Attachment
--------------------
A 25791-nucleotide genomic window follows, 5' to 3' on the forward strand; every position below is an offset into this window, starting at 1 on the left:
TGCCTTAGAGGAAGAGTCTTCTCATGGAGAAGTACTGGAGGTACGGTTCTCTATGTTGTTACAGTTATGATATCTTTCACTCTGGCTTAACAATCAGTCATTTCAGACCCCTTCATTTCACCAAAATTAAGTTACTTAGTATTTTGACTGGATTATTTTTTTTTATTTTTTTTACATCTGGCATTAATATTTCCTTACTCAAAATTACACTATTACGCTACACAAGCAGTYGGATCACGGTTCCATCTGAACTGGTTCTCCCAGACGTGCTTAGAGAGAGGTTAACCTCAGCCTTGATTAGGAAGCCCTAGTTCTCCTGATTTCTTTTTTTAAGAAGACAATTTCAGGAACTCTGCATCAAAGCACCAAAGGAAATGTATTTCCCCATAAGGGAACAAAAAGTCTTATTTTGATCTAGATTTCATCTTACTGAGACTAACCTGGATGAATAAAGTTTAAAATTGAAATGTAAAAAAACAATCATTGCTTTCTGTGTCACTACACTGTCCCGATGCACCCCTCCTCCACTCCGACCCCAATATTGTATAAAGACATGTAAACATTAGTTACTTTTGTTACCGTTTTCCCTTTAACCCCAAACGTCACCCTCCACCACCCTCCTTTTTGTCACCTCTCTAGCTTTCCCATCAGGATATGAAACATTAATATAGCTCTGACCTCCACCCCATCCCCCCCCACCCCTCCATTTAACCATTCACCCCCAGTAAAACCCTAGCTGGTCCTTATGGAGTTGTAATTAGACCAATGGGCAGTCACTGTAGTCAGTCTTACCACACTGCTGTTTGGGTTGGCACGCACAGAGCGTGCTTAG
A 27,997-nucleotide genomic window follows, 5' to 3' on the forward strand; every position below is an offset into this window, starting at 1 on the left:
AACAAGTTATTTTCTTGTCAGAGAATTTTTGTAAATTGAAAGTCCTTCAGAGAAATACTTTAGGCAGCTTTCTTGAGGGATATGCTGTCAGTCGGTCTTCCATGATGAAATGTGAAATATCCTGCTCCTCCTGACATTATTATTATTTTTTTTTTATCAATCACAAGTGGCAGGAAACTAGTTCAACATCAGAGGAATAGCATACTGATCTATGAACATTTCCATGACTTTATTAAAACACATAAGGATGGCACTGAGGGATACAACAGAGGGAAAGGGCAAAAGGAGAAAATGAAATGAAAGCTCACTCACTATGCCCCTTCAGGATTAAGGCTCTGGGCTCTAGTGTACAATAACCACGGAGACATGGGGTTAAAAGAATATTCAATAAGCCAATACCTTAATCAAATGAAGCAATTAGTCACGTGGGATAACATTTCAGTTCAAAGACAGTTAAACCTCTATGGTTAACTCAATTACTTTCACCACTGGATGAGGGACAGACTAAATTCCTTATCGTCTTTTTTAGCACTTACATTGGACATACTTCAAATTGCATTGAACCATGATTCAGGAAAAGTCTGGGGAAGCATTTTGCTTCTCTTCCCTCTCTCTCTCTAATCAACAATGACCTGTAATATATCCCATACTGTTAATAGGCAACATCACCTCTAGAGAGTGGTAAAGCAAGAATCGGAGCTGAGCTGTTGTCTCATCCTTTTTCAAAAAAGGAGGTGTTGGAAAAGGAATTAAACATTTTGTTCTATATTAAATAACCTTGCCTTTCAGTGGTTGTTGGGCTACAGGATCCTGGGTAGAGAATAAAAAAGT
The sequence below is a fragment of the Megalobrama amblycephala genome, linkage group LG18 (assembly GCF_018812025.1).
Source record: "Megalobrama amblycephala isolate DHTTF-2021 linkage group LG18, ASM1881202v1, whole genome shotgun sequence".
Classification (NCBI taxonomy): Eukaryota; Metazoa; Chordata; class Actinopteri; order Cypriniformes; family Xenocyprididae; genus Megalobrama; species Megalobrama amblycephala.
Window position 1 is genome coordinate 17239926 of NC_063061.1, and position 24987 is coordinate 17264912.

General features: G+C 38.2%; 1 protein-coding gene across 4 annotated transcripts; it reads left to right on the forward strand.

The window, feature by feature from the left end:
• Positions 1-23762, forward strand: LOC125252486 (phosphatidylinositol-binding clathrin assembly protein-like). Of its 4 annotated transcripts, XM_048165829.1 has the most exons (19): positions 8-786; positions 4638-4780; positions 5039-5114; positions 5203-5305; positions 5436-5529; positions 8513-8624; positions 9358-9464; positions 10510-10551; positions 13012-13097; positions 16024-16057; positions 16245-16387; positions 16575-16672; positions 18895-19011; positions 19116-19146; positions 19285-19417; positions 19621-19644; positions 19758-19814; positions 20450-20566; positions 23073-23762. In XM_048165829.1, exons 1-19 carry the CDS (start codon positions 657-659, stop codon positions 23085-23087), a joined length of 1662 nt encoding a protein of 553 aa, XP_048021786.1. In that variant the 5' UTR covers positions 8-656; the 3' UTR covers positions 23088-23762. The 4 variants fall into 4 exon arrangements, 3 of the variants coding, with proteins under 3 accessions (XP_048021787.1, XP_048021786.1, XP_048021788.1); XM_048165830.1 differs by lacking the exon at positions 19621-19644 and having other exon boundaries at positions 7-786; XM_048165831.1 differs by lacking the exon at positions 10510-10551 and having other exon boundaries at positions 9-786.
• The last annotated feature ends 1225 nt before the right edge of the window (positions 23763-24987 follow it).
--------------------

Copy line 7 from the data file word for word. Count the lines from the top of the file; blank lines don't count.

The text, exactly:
Classification (NCBI taxonomy): Eukaryota; Metazoa; Chordata; class Actinopteri; order Cypriniformes; family Xenocyprididae; genus Megalobrama; species Megalobrama amblycephala.